Choppy Volume Automation - Why?

Hey everyone! I have a powerful Mac and an Antelope Orion 32 Converter as well as separate SD Drives which stream my audio projects and sample libraries - which leads me to wonder why my volume automation is not consistent?

I often draw in detailed volume automation that may attenuate a track to silence and then back to audible and upon playback sometimes the sound is clean, i.e. from audible to silence and back again, seamless and smooth - and sometimes that EXACT same automation will cause an audible click - almost what sounds like the audio or automation cannot react fast enough so the front of the sound gets cut off when going back to audible.

I have done bounce tests on these parts and sometimes the bounces are clean and seamless and sometimes clicks - I really don’t get it!? I don’t believe this to be a zero cross issue as it does not occur every time.

I removed plugins from these tracks as I thought maybe latency but it still happens - I also tried turning delay strain compensation on and off and still the issue persists.

I admit my automation lines are steep - see attached pic pls - but even so, it does not happen every time.

This happens regardless of buffer size! Can anyone offer advice or a solution!!??

Would be very grateful!!


As I can see, you are using Cubase 9. Cubase 12 brings an improvement of sample-accurate Volume automation. This probably explains, why it didn’t work in Cubase 9 as expected.

Oh man…bummer - I appreciate your reply! Is there a workaround for this? Any tips? Ugh…driving me kinda crazy!


Sorry, there is no workaround. I would wait for Cubase 12 Trial release. Then I would test it in Cubase 12. If it will work as expected in Cubase 12 then you know the reason. And then I would consider an upgrade.

In older Cubase versions, the automation just wasn’t sample accurate, so it might differ a bit (few samples), which might cause these kind of artefacts.


Thanks for your reply - yeah, this may be solved in Cubase 12 - not quite ready to upgrade but eventually I will!

One workaround is to not use volume automation for cleaning up a take. Instead, consider using other approaches such as cutting up the take into smaller events and use clip based fade in/out where necessary and the mute tool to silence any sections/clips without removing them from the time line.
Automating the Channel Mute might be another option.


Thanks for your reply - yeah, I ended up cutting and fading in and out - which with drum takes when folder sync is not working is extremely time consuming - I really love Cubase, been using it for almost 20 years, but some aspects of workflow and bugginess are suuuuper frustrating - and I feel like the need to keep updating to the newest version for simply wanting sample accurate editing is nuts…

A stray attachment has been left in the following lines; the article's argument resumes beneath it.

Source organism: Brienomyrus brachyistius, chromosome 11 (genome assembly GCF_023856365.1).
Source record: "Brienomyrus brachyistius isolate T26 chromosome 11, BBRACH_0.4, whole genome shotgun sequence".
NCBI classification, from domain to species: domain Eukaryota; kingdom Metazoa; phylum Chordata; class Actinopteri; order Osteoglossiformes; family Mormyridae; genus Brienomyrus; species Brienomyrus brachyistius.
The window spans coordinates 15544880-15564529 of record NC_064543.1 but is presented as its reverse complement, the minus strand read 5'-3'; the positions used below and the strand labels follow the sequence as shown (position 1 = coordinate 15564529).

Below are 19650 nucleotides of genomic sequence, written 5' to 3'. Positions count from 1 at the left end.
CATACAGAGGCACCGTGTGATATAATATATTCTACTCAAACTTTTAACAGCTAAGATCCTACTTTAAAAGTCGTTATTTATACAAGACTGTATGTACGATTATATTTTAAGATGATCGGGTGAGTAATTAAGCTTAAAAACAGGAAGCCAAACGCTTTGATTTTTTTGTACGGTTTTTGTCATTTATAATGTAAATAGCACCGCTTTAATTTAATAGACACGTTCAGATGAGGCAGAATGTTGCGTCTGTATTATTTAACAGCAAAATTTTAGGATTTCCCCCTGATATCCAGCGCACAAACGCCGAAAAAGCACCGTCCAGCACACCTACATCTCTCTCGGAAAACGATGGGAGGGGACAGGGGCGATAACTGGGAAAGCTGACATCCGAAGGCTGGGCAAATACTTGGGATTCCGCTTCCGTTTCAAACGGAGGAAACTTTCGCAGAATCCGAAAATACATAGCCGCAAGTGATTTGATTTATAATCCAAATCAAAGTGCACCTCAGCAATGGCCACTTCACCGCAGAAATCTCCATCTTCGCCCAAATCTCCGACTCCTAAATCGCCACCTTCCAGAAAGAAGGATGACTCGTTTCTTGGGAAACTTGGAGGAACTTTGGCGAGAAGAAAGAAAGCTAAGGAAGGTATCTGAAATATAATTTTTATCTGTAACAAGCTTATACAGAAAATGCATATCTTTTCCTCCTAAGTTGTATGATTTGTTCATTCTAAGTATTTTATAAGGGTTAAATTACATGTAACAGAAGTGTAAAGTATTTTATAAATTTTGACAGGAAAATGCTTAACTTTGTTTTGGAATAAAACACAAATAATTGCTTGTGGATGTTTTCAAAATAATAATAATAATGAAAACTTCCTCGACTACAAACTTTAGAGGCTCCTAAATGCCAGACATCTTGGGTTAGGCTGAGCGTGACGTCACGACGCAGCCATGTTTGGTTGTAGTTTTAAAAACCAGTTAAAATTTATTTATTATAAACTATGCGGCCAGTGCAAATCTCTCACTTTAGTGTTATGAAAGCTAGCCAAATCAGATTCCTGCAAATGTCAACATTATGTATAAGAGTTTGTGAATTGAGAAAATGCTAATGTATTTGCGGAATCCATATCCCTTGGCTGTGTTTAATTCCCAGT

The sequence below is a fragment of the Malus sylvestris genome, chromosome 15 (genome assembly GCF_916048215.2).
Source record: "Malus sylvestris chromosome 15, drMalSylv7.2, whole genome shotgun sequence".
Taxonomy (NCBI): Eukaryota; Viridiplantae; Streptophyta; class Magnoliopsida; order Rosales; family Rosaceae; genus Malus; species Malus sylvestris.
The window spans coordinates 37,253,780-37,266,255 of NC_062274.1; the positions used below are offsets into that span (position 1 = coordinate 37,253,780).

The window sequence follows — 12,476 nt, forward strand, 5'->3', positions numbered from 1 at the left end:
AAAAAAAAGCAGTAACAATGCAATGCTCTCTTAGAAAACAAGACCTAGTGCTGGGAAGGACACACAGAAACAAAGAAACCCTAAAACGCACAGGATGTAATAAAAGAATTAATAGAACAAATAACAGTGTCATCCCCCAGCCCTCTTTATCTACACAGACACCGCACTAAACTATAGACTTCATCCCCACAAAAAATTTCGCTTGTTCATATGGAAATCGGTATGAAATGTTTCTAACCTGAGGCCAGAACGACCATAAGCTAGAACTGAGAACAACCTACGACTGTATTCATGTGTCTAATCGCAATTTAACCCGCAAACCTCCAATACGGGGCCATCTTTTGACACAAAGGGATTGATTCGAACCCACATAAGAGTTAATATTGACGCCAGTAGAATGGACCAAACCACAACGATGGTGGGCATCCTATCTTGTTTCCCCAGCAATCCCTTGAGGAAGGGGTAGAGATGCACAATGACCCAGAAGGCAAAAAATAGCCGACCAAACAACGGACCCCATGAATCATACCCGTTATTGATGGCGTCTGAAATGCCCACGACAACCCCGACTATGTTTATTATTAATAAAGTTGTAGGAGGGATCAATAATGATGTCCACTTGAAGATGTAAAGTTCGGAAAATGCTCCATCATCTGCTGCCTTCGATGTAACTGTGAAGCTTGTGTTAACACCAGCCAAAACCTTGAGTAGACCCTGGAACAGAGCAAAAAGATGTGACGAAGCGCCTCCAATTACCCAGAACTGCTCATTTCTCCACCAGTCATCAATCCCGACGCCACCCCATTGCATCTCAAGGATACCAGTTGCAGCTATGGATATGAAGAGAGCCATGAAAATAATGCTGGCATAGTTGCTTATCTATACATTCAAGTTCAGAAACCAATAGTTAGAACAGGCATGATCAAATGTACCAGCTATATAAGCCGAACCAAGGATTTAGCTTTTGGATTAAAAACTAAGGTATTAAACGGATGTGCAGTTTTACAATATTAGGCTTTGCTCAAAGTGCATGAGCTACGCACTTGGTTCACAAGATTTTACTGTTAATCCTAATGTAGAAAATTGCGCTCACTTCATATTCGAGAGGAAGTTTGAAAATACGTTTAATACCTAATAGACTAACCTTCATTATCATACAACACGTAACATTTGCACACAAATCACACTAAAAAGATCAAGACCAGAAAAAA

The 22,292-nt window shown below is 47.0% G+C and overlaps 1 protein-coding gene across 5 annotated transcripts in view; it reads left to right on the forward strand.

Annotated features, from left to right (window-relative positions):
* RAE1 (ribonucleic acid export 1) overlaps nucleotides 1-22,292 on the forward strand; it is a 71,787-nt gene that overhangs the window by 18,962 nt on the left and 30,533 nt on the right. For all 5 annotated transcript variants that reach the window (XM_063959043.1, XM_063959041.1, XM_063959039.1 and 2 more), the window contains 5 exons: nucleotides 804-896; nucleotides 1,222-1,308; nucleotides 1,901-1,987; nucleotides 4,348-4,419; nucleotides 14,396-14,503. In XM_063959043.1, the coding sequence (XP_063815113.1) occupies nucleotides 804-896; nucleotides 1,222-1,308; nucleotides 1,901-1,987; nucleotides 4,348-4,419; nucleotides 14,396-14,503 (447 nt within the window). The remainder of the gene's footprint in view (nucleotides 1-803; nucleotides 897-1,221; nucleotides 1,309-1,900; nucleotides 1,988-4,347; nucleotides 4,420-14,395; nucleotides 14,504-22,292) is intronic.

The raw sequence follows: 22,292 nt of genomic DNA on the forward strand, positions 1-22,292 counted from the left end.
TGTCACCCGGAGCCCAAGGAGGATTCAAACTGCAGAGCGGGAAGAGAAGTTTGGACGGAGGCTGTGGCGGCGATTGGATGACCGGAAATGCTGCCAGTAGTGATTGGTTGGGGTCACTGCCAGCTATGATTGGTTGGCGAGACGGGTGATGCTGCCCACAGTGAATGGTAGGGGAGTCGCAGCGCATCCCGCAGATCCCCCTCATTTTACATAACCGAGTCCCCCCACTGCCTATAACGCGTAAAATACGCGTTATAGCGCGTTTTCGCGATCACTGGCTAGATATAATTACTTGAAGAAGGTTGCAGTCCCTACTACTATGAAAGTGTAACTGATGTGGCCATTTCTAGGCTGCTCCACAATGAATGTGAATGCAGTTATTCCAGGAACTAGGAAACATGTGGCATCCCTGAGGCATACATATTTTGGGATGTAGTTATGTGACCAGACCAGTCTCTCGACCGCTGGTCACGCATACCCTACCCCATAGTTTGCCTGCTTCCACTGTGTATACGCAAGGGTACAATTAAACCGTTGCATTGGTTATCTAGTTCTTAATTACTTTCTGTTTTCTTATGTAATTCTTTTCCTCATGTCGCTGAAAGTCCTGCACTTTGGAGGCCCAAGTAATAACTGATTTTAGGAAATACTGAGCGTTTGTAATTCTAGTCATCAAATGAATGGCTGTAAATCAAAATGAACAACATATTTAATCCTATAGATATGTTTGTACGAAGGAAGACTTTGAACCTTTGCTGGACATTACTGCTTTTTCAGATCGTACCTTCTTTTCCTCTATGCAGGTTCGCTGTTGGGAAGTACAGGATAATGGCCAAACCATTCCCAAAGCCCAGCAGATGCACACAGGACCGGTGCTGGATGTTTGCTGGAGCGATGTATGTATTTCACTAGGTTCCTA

Will try your mute suggestion tho - might work. Have you tried that?

For cleaning up a take, I do that on a clip level with cuts, clip level and clip fades.
I use volume automation for balancing levels during mixing.
I can’t remember ever automating the mute button.

All of the different workflow options are interesting - and also illustrate how ambitious Cubase is to please so many different work flows. And obviously, that creates a much more challenging programming workload for the development team.

And of course, most of us Cubase users are convinced that our own workflow is the one that makes the most sense, and we are often hard pressed to understand why anybody would want to do things differently. :stuck_out_tongue_winking_eye:

To illustrate, here’s my workflow - and of course I don’t understand why anybody would do it differently :wink:

For strictly cleaning up a track (e.g. eliminate low level noises (like self noise from condenser mics, guitar amp distortion (tube or transistor) during non-played sections, I often use a noise gate, which has controls for how fast it drops the volume down to zero. For long sections, I (also) cut out the empty areas.

And when muting a played section I tend to cut the desired section into an event and mute the event in the track using the “mute event” X tool, so it’s really obvious in the track overview (and saves the vertical space for displaying automation lanes). And when I don’t want to see those muted events, but want to keep them, I sometimes make a new track version where I delete the such muted events.

So many options!

I think it’s in general “best practice” to mute clips rather than drop level.

First of all it’s easy enough to create fades/crossfades to get clean ins/outs.

Secondly as you’ve found out you avoid problems with level jumping instantaneously from -infinity to some other value.

Third it makes it easier to adjust levels broadly speaking, meaning that successive gain changes of the whole track won’t suddenly raise what used to be -infinity to some value where you actually hear sound.

Lastly, and in my opinion pretty significantly, it gives you an immediate visual representation of what is playing and what isn’t. I’m actually in post and not music (for artists) but whenever I sit down with a timeline that I didn’t set up I really don’t want to have to extend automation lanes or look at meters to see what is and what isn’t playing. It’s so much faster to see that something is greyed out and therefore isn’t what I’m looking at on the timeline. Even better when you zoom out and want to find different sections of a song or TV show. If you know that there’s a section where all your guitars (tripled, quadroupled etc) are muted you can see that right away and navigate to that section if the events are muted…